Polycystin-1, polycystin-2, and fibrocystin are all found in a cell’s primary cilium, which acts as the cell’s antenna and is intimately involved in human embryonic development as well as the development of certain diseases, including PKD. “What we don’t know, and were hoping to better understand, is what goes wrong with these proteins in the cells of PKD patients and what kinds of therapies might help those cells,” said Joseph Bonventre, MD, PhD (Brigham and Women’s Hospital).

Dr. Bonventre and his colleagues Benjamin Freedman, PhD and Albert Lam, MD led a team of scientists at Brigham and Women’s Hospital, the Mayo Clinic, and the Harvard Stem Cell Institute as they studied cells obtained from five PKD patients: three with ADPKD and two with ARPKD. The investigators reprogrammed patients’ skin cells into induced pluripotent stem cells, which can give rise to many different cell types and tissues. When the researchers examined these cells under the microscope, they discovered that the polycystin-2 protein traveled normally to the antenna, or cilium, in cells from ARPKD patients, but it had trouble reaching the antenna in ADPKD patients. When they sequenced the DNA in these ADPKD patient cells, the investigators found mutations in the gene that encodes polycystin-1, suggesting that polycystin-1 helps shepherd polycystin-2 to the cilium.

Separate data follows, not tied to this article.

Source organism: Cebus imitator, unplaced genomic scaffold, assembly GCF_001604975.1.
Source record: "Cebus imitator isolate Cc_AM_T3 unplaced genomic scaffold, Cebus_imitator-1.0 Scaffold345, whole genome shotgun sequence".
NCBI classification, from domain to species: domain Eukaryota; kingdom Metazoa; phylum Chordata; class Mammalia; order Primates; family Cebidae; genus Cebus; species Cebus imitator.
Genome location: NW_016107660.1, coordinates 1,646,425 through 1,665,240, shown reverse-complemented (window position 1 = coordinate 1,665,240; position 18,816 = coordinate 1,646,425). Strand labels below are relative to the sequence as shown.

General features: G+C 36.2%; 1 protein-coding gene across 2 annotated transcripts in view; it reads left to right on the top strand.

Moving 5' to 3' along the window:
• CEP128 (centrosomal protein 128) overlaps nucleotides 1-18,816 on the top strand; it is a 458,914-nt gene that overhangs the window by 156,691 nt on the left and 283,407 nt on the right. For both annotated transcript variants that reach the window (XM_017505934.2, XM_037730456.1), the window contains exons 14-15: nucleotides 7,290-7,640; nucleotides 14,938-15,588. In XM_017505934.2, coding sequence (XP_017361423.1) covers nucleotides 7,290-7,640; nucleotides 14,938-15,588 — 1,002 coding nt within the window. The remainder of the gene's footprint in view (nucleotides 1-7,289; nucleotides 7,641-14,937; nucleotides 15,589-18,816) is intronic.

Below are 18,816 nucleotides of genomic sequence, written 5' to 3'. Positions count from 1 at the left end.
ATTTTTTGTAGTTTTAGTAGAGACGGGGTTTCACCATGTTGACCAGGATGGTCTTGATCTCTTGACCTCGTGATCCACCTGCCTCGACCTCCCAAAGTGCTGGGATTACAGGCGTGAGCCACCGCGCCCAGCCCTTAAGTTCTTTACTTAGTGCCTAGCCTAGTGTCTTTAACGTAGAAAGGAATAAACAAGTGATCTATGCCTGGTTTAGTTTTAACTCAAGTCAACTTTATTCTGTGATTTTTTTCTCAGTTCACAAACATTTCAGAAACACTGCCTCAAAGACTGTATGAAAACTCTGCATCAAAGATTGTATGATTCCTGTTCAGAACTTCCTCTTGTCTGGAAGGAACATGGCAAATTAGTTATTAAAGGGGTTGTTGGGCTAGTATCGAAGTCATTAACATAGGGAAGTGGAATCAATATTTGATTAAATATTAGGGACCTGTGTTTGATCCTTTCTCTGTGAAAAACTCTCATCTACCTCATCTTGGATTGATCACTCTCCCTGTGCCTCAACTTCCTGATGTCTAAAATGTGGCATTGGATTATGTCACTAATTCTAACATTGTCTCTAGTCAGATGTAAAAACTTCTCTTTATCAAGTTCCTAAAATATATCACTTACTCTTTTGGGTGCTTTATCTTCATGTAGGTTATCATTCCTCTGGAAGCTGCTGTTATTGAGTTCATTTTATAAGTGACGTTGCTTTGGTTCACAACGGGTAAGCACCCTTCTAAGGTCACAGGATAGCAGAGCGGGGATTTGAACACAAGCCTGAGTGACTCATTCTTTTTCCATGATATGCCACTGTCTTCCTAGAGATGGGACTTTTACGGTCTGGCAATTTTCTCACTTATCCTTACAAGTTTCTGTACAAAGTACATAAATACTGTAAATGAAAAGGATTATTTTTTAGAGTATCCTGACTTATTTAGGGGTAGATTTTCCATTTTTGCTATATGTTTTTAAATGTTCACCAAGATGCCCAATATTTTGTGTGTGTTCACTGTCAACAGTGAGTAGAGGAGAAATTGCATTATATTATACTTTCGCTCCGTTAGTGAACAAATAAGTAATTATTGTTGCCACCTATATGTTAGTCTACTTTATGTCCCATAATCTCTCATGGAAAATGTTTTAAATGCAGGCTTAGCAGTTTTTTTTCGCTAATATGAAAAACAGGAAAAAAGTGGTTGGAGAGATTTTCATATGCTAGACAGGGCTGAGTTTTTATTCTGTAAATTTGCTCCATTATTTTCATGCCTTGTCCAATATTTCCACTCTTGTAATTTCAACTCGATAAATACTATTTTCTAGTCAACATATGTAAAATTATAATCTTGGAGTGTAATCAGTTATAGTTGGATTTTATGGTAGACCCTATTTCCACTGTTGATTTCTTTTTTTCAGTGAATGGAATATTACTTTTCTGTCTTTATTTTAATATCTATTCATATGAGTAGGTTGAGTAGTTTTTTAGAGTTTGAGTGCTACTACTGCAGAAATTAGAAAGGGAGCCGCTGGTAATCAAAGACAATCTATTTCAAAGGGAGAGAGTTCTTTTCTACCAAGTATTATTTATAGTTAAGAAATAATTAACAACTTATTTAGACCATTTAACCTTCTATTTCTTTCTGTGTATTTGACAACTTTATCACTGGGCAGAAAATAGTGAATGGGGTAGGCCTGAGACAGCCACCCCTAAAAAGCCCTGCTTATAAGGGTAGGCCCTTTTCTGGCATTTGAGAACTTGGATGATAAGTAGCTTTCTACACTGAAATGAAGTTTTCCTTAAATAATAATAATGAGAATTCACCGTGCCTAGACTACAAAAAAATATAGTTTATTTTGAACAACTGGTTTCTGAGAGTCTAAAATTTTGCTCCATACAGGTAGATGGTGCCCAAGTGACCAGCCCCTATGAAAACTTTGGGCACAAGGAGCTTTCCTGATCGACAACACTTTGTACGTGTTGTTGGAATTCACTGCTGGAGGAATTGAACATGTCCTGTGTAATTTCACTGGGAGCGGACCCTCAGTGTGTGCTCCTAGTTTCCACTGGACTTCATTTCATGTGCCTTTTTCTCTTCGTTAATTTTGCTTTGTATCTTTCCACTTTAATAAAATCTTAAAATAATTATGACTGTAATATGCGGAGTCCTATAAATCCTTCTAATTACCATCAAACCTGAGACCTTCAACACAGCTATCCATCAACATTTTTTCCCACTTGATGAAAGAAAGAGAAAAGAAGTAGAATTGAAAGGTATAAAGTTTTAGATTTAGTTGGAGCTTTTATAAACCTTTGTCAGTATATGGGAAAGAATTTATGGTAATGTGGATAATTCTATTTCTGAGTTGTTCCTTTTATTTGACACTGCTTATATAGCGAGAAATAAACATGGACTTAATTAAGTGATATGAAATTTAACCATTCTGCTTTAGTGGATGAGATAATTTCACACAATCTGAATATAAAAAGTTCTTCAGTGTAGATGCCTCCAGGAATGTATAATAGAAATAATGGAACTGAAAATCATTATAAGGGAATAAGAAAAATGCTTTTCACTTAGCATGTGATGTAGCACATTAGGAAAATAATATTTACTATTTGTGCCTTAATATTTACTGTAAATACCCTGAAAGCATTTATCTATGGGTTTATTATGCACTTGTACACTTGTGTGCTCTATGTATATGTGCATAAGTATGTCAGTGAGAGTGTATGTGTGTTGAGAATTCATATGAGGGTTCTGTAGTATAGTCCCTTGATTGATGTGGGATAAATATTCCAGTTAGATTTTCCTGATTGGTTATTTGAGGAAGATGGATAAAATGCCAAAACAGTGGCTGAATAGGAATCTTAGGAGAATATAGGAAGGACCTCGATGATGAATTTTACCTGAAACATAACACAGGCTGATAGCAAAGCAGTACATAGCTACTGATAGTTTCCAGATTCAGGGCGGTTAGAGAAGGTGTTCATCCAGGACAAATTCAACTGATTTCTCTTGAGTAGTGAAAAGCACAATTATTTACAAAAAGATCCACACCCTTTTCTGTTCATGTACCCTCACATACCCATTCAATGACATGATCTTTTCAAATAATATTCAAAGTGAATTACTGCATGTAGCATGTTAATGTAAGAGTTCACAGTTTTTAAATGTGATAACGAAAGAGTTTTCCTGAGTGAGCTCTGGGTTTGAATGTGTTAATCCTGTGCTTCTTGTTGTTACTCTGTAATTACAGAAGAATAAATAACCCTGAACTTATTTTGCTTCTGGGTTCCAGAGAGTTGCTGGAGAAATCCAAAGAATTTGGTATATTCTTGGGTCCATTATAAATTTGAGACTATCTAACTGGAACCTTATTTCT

“When we added back a healthy form of polycystin-1 to our patient cells, it traveled to thecilium and brought its partner polycystin-2 with it, suggesting a possible therapeutic approach for PKD,” explained Dr. Freedman. “This was the first time induced pluripotent stem cells have been used to study human kidney disease where a defect related to disease mechanisms has been found.”